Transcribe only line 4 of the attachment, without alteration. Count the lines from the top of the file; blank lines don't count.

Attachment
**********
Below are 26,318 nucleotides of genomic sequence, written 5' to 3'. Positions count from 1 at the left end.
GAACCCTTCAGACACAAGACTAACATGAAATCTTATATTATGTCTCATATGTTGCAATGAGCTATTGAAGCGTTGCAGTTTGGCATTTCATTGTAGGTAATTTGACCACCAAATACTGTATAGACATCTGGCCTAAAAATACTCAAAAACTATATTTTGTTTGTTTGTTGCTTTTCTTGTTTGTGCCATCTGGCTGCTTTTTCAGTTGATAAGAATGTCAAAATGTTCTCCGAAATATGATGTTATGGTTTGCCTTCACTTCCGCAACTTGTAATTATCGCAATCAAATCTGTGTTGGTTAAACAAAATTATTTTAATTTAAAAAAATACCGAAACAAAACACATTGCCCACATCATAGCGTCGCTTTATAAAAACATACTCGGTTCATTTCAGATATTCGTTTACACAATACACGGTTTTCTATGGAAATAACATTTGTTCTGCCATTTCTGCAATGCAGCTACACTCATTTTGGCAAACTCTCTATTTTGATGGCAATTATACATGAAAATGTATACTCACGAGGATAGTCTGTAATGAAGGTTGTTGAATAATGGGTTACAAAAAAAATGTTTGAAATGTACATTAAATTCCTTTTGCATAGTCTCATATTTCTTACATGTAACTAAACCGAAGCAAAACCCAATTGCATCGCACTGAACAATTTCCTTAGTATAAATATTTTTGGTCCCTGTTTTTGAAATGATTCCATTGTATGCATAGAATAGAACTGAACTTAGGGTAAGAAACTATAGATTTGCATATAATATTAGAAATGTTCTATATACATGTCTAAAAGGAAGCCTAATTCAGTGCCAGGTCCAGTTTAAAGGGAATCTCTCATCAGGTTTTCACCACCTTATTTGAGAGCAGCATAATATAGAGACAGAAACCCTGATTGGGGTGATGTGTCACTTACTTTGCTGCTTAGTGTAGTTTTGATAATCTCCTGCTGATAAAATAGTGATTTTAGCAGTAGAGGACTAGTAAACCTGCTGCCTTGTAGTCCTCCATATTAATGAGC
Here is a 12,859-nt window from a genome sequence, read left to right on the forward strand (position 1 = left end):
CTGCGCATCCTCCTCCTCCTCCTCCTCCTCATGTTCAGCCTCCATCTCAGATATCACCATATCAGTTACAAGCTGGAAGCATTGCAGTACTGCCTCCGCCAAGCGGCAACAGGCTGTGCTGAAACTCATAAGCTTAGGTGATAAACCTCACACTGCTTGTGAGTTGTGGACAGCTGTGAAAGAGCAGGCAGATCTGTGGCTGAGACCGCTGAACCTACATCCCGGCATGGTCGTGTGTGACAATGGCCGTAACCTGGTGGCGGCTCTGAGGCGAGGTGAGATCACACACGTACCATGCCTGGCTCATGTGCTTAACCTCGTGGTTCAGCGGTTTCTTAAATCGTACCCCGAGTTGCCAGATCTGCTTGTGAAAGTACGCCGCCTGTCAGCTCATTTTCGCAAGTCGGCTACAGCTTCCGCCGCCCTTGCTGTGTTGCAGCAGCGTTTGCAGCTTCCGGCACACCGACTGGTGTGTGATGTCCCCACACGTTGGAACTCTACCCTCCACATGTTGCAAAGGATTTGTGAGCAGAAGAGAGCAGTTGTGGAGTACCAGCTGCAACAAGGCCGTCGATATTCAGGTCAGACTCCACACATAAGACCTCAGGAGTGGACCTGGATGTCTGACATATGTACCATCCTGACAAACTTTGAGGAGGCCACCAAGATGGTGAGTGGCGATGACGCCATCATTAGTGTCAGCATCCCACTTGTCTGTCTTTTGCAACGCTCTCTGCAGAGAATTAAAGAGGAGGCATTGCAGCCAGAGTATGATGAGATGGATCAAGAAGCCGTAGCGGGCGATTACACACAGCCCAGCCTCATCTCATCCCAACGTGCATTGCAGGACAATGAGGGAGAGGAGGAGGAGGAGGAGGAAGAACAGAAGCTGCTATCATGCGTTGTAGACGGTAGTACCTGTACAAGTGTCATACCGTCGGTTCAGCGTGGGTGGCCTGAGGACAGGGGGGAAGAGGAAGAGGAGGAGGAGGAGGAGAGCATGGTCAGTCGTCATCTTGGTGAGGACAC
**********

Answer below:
CTGCGCATCCTCCTCCTCCTCCTCCTCCTCATGTTCAGCCTCCATCTCAGATATCACCATATCAGTTACAAGCTGGAAGCATTGCAGTACTGCCTCCGCCAAGCGGCAACAGGCTGTGCTGAAACTCATAAGCTTAGGTGATAAACCTCACACTGCTTGTGAGTTGTGGACAGCTGTGAAAGAGCAGGCAGATCTGTGGCTGAGACCGCTGAACCTACATCCCGGCATGGTCGTGTGTGACAATGGCCGTAACCTGGTGGCGGCTCTGAGGCGAGGTGAGATCACACACGTACCATGCCTGGCTCATGTGCTTAACCTCGTGGTTCAGCGGTTTCTTAAATCGTACCCCGAGTTGCCAGATCTGCTTGTGAAAGTACGCCGCCTGTCAGCTCATTTTCGCAAGTCGGCTACAGCTTCCGCCGCCCTTGCTGTGTTGCAGCAGCGTTTGCAGCTTCCGGCACACCGACTGGTGTGTGATGTCCCCACACGTTGGAACTCTACCCTCCACATGTTGCAAAGGATTTGTGAGCAGAAGAGAGCAGTTGTGGAGTACCAGCTGCAACAAGGCCGTCGATATTCAGGTCAGACTCCACACATAAGACCTCAGGAGTGGACCTGGATGTCTGACATATGTACCATCCTGACAAACTTTGAGGAGGCCACCAAGATGGTGAGTGGCGATGACGCCATCATTAGTGTCAGCATCCCACTTGTCTGTCTTTTGCAACGCTCTCTGCAGAGAATTAAAGAGGAGGCATTGCAGCCAGAGTATGATGAGATGGATCAAGAAGCCGTAGCGGGCGATTACACACAGCCCAGCCTCATCTCATCCCAACGTGCATTGCAGGACAATGAGGGAGAGGAGGAGGAGGAGGAGGAAGAACAGAAGCTGCTATCATGCGTTGTAGACGGTAGTACCTGTACAAGTGTCATACCGTCGGTTCAGCGTGGGTGGCCTGAGGACAGGGGGGAAGAGGAAGAGGAGGAGGAGGAGGAGAGCATGGTCAGTCGTCATCTTGGTGAGGACAC